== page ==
The nation was enamored by the army. Instead of protesting, we breathed a sigh of relief whenever the army threw politicians out and took over control of the country. The army was here, which meant that we could return to what the army stood for: security, stability and quality. It was agreed that a country as crazy as Pakistan can only be governed by the strong arm of the army. Thank God for the army. The army was awesome!
Then the 21st century happened and things started going wrong. Information that was locked up in books that nobody read was suddenly available on TV and in people’s email boxes. Internet articles told us that Pakistan started the 1965 war on 5th August by sending soldiers into Kashmir (and that the 6th Sep attack from India was a retaliation) . Wikipedia showed us a news item from the LA Times that referred to our beloved Gen. Tikka Khan (the martial law administrator for East Pakistan) as “The Butcher of Bengal”. Googling “Operation Searchlight” gave gory details of the mass atrocities committed by the Pakistan army in Bangladesh during 1971, including mass murder and rape. The media started complaining about how 80% of our budget was consumed by the army with no accountability to the public. Journalists wrote openly about how Gen. Zia manipulated the judicial process to hang Z.A. Bhutto, left the country with the infamous Hudood Ordinance and a Kalashnikov culture. Investigative journalists unearthed evidence that the ISI was involved in the rigging of elections to keep Benazir Bhutto out of power. Musharraf was blamed in 2001 for hastily jumping into bed with the US after 9/11. Books were written on the multi-billion dollar businesses owned by the army. Bomb blasts started happening. Was the army still awesome?
Fast forward 35,000 dead Pakistanis later to 2011. The Pakistani nation finds itself in a situation where Swat has been taken over for a few days by Taliban . For a brief moment of brilliance, the GHQ has been overrun by terrorists. Osama bin Laden has been found and killed by a covert US raid which our airforce couldn’t detect. The airforce has admitted that the UAE actually controls an airbase in Balochistan. The ISI exhibited a massive intelligence failure on OBL’s existence in Abottabad. Wikileaks has proven that our top General secretly asked for drone strikes and lied in public. Last but not least, one of our largest naval installations (PNS Mehran) has been held taken over by 5 terrorists and it took hundreds of commandos 16 hours to regain control. The media, emboldened and angered, has started highlighting the complete lack of accountability of the army on a range of failures including the 1971 debacle, Bhutto’s hanging, Ojhri Camp, Kargil, Red Mosque, Benazir Bhutto’s assassination, PNS Mehran and GHQ attacks. The international community is convinced that certain sections of the army are in bed with terrorists.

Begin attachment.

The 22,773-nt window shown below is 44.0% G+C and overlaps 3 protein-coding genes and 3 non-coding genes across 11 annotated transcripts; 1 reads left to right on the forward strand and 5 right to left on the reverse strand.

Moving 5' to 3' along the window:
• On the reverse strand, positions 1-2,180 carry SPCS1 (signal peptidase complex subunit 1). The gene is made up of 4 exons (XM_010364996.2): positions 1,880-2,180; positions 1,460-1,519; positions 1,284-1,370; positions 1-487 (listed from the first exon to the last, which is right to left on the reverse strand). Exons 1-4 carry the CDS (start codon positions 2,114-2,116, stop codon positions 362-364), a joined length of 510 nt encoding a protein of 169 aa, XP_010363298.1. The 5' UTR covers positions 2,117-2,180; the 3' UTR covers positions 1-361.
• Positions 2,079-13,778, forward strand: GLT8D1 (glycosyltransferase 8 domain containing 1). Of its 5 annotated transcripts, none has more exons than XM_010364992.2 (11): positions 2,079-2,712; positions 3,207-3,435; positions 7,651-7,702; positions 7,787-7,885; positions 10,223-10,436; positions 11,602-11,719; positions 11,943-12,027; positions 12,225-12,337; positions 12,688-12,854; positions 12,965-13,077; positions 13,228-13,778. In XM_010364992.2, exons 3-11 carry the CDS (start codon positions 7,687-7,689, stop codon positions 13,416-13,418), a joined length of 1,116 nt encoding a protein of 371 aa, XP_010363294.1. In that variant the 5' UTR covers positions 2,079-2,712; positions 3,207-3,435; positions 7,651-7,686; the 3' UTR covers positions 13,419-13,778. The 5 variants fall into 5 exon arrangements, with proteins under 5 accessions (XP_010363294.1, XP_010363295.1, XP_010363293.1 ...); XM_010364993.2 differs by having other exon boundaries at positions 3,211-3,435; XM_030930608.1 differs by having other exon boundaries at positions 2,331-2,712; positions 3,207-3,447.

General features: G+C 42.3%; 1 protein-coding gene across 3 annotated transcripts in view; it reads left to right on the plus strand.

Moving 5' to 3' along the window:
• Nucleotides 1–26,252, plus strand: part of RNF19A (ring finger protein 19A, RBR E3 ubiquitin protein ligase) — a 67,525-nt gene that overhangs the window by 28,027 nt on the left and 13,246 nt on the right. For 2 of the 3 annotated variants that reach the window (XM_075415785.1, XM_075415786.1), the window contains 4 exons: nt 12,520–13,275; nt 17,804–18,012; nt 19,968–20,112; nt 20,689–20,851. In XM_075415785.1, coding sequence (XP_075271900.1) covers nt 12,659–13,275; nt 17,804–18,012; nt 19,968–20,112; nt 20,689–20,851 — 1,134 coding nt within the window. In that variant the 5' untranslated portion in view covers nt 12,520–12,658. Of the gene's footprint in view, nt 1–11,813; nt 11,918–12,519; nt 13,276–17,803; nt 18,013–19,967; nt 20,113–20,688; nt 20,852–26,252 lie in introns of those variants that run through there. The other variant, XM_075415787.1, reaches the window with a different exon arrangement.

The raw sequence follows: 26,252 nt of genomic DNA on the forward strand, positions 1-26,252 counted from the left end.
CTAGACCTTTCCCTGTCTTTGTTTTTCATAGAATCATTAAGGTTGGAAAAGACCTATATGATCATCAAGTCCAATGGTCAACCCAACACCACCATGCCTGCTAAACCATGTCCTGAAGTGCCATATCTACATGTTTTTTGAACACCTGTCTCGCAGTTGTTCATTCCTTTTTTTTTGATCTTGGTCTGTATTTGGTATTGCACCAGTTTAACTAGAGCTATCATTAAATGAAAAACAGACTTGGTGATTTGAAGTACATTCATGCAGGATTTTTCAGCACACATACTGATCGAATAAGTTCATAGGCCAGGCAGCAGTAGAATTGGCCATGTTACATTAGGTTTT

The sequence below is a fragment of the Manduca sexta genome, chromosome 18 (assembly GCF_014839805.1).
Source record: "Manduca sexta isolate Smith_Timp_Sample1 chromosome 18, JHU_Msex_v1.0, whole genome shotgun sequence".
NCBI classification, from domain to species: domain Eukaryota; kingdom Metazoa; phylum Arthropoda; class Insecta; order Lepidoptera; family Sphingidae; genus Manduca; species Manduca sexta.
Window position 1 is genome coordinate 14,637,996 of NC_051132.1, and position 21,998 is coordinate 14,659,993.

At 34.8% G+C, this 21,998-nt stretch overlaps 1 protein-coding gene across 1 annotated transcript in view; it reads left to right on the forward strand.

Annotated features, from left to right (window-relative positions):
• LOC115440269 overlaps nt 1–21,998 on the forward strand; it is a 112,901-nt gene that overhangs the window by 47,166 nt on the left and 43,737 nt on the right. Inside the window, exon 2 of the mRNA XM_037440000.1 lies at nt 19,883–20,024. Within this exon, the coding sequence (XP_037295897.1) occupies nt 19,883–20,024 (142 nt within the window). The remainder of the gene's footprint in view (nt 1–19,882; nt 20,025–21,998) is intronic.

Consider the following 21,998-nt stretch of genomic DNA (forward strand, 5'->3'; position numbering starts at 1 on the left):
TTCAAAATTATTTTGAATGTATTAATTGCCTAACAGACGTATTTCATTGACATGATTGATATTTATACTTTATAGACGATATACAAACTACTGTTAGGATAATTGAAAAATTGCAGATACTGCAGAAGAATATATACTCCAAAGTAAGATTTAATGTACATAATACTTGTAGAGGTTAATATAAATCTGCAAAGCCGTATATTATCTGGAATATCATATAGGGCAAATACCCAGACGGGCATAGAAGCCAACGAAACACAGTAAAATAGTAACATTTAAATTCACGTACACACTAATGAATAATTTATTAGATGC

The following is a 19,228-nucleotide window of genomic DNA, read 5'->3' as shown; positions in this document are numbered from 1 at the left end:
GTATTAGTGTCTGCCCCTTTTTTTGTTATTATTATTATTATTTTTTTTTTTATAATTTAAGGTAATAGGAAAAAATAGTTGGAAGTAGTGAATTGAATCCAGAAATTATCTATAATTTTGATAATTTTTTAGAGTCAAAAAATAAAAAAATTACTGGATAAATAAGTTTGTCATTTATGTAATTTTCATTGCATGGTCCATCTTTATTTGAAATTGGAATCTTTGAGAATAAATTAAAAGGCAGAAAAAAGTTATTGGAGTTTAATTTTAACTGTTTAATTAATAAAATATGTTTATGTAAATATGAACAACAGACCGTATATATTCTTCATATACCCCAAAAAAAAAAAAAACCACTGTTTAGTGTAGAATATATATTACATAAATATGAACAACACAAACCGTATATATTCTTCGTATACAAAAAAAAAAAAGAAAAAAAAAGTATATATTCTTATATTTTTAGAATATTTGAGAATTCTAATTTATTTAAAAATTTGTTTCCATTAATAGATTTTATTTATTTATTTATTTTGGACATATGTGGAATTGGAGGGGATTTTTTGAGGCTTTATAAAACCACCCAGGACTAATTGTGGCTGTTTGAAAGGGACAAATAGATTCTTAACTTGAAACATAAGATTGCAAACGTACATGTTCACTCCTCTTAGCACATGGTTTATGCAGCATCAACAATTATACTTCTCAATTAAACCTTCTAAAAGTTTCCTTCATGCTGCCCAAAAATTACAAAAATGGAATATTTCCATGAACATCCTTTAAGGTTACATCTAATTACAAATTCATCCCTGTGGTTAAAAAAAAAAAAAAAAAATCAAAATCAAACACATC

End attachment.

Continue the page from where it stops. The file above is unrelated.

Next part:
Pakistanis are already suffering from a number of problems. Prices of petrol and food are sky rocketing. A massive electricity shortage means households are without power for hours every day and unemployment is rising fast because factories and industries without power are laying workers off. The unemployed youth are turning to crime, further exacerbating the already precarious law and order situation. The elected politicians are considered inept and corrupt. India threatens from the east and the Taliban threaten from the west. US drone strikes often kill innocent civilians and tens of Pakistanis die every day in terror attacks. In these difficult times, the Pakistani nation wanted to turn to their knights in shining armour – the army.
But all of a sudden, 180 million people are forced to come to terms with the possibility that their armed forces might not be as awesome as they thought. Numerous incidents over the past few months indicate that the army is ineffective, incapable and inefficient. The army is not infallible and is not top notch. In fact, there are signs that certain sections of the army might be corrupt. or worse, supporting extremists. In a world where the army is the only thing in Pakistan that is reliable and true, this is a fundamental shock to the nation’s value system.
Jokes ridiculing the ability of the armed forces are going viral on the internet – peoples’ statuses on facebook are anti army like never before. Suddenly, the army is not awesome anymore.
Denial is a natural reaction when everything that you believed in is suddenly taken away from you. That’s why most Pakistanis run for the safety of a conspiracy. It’s a plan by the CIA to malign our armed forces and take over our nuclear assets. Maybe it’s an effort by RAW to hurt our defense capabilities. In fact, it’s probably an evil scheme by Mossad to destroy the world’s most powerful Muslim army. Any conspiracy will do as long as they don’t have to face the grim reality that maybe, just maybe, the army sucks.
So, it’s back to the magical world of conspiracy for us Pakistanis: It’s never us, it’s them. The army does not suck… the army is still awesome.